Israel has signed a free trade agreement with the United Arab Emirates, its first big trade accord with an Arab state.
- Officials say the deal marks “a new chapter in the history of the Middle East”
- Nearly 1,000 Israeli companies will be working in and through the UAE by year’s end
- Israel and the UAE established ties in September 2020 in a US-brokered deal that broke with decades of Arab policy that had called for a Palestinian state before ties with Israel
The pact was signed on Tuesday in Dubai by Israel’s Minister of Economy and Industry Orna Barbivai and her counterpart, UAE Minister of Economy Abdulla bin Touq Al Marri, after months of negotiations.
Tariffs will be eliminated on 96 per cent of goods with the UAE predicting the Comprehensive Economic Partnership Agreement would boost bilateral trade to more than $10 billion ($14 billion) a year within five years.
Emirati trade minister Thani Al Zeyoudi said the deal wrote “a new chapter in the history of the Middle East.”
“Our agreement will accelerate growth, create jobs and lead to a new era of peace, stability, and prosperity across the region,” he wrote on Twitter.
Media uninvited from signing of trade deal
The agreement has been signed amid escalating Israeli-Palestinian violence.
The UAE foreign ministry on Monday condemned what it called a “storming” of Al Aqsa compound in Jerusalem by “extremist settlers under the protection of Israeli forces”.
That appeared to refer to visits by thousands of Israelis, who revere the site as a vestige of their two ancient temples, on the day marking Israel’s capture of Jerusalem’s Old City in a 1967 war.
Some of the visitors prayed and held up Israeli flags — resulting, police said, in their removal.
Al Aqsa, also the third holiest site in Islam, is situated in East Jerusalem’s Old City that Israel has annexed but is not recognised internationally.
The foreign ministry, in the written statement, also asked “Israeli authorities to take responsibility for reducing escalation and ending all attacks and practices that lead to the continuation of tensions while underscoring the need to exercise maximum restraint to avoid further instability.”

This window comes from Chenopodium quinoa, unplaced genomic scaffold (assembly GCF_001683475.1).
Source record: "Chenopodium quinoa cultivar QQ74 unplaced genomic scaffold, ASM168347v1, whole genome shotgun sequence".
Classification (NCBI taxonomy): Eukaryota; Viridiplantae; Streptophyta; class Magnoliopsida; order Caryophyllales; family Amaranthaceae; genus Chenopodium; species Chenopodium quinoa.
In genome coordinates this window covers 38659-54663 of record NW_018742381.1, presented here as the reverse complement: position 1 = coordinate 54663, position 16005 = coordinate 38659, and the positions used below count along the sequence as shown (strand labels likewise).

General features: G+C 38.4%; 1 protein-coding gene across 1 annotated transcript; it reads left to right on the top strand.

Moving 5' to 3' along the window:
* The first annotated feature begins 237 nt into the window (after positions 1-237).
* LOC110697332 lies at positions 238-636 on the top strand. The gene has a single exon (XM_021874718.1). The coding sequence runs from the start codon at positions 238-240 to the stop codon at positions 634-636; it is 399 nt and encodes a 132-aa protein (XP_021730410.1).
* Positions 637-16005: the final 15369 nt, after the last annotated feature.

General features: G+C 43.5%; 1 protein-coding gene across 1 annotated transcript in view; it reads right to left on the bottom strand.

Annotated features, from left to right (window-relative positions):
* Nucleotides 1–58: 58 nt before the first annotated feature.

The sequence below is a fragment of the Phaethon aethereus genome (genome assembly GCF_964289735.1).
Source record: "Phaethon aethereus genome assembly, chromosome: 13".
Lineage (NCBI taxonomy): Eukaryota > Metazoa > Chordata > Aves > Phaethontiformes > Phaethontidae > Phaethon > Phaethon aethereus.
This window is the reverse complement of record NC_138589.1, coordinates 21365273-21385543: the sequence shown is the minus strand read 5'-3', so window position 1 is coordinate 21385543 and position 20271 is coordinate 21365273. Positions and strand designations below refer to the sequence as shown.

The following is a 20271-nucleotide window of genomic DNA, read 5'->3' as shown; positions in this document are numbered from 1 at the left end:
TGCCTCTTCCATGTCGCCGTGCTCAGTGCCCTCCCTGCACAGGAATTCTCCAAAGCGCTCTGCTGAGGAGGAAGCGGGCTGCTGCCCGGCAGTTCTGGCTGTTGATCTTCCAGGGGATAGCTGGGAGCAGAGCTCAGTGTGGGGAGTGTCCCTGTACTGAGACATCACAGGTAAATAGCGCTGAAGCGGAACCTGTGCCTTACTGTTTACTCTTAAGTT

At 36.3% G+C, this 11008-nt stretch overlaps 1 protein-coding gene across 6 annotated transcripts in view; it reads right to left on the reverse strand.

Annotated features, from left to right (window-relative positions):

The same day, invited media were told they could no longer attend the signing of the trade deal. No reason was given for the sudden change.
Israel’s Ms Barbivai told Israeli radio on Tuesday she had heard “nothing out of the ordinary” about the Al Aqsa violence so far during her visit to the UAE.
President of the UAE-Israel Business Council, Dorian Barak, said the trade agreement defined tax rates, imports and intellectual property, which would encourage more Israeli companies to set up offices in the UAE, particularly in Dubai.
The council predicts there will be almost 1,000 Israeli companies working in or through the UAE by the end of the year, doing business with South Asia, the Far East and Middle East.
“The domestic market doesn’t represent the entirety of the opportunity. The opportunity is really setting up in Dubai, as many companies have, in order to target the broader region,” Mr Barak told Reuters by phone.
Emirati-Israeli trade reached $1.2 billion in 2021, according to official Israeli data.
Ahead of the signing, Israel’s economy ministry had said the accord would remove tariffs on food, agriculture, cosmetics, medical equipment and medicine.
“Together we will remove barriers and promote comprehensive trade and new technologies, which will form a solid foundation for our common path, will contribute to the well-being of citizens and make it easier to do business,” Israel’s Ms Barbivai said on Monday.
For oil-rich UAE, the deal with Israel is its second bilateral free trade agreement after signing a similar accord with India in February.
It is in bilateral trade talks with several other countries, including Indonesia and South Korea.
The UAE has been aggressively pursuing these deals in a bid to strengthen its economy and status as a major business hub following the hit it took from the coronavirus pandemic.
Israel and the UAE established ties in September 2020 in a US brokered deal that broke with decades of Arab policy that had called for a Palestinian state before ties with Israel.
Bahrain and Morocco also recognised Israel in the same year.